Sharing intimate photos and thoughts on social media is not like telling a friend. It’s like telling the whole world. And yet it goes on.
Sexting is now so prevalent among teens, for example, that it could almost be called a normal part of growing up. In fact, it has been. This is an extract from The New York Times article, Teenagers Are Sexting — Now What?, published in March this year: “It’s becoming a normative component of teen sexual behavior and development, said Sheri Madigan, a psychologist who was first author of a large study on digital sexual activity published at the end of February in the journal JAMA Pediatrics.
And in the Sydney Morning Herald two weeks ago, this was published in the article, Sexting now viewed as social norm among teenagers, researcher warns: “Wendy Craig, a professor in psychology at Canada’s Queen’s University, has told a bullying conference in Sydney that children as young as 13 believe all their friends are sexting and that nearly 40 per cent of them say they are actually engaging in the practice.”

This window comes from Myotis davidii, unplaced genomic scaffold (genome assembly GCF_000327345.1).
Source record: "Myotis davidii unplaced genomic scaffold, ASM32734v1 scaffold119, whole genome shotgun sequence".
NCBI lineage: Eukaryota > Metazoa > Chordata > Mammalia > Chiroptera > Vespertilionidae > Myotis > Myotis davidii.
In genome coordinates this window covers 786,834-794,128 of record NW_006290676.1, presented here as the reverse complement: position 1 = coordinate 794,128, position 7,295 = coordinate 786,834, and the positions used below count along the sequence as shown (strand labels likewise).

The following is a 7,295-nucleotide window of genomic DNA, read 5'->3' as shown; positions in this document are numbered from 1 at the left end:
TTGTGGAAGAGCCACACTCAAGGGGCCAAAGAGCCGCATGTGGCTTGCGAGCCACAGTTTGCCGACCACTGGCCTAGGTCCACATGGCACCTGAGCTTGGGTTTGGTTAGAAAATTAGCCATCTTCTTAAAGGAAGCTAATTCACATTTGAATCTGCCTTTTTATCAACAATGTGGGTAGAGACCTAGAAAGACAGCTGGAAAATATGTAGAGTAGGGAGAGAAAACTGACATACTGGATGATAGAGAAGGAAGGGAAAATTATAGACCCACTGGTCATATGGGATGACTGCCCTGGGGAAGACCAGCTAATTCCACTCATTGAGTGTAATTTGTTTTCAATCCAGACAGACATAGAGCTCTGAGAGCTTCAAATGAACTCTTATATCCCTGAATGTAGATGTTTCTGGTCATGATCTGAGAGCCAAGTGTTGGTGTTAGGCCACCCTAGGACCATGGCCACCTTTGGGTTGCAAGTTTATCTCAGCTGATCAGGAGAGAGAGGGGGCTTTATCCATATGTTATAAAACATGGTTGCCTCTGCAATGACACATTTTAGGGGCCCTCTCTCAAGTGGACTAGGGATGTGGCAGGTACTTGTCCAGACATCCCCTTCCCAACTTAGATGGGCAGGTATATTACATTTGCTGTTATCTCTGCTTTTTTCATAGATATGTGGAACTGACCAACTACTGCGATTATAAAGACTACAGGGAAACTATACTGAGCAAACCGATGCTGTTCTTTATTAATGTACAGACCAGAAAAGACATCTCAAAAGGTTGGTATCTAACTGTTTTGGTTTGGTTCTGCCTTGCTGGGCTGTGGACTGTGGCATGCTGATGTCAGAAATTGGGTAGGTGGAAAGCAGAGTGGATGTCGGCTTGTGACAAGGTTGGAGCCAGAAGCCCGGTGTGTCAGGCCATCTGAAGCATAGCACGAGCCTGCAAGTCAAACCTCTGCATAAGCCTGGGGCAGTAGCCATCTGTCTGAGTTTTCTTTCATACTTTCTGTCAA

Lebanese mobile operator, Alfa, and DDB Dubai have taken on the task of curbing oversharing online, with a brilliant use of everyday items – windows. The partners have turned a collection of real windows on buildings in Beirut into mobile phones. During the day, these windows act as a PSA campaign, warning people that mobile phones are like open windows people can see through.
At night they become an experiential campaign. The mobile phone windows screened private scenes – a woman undressing, a couple in an embrace.
Firas Medrows, executive creative director at DDB Dubai, commented, “It’s true, we are sharing way too much without even thinking about the consequences it could have on us. So, we just wanted to remind people in a smart yet effective way that not everything we do in our life is for sharing. We really hope that this campaign gets people to think about what’s worth sharing and what’s not.”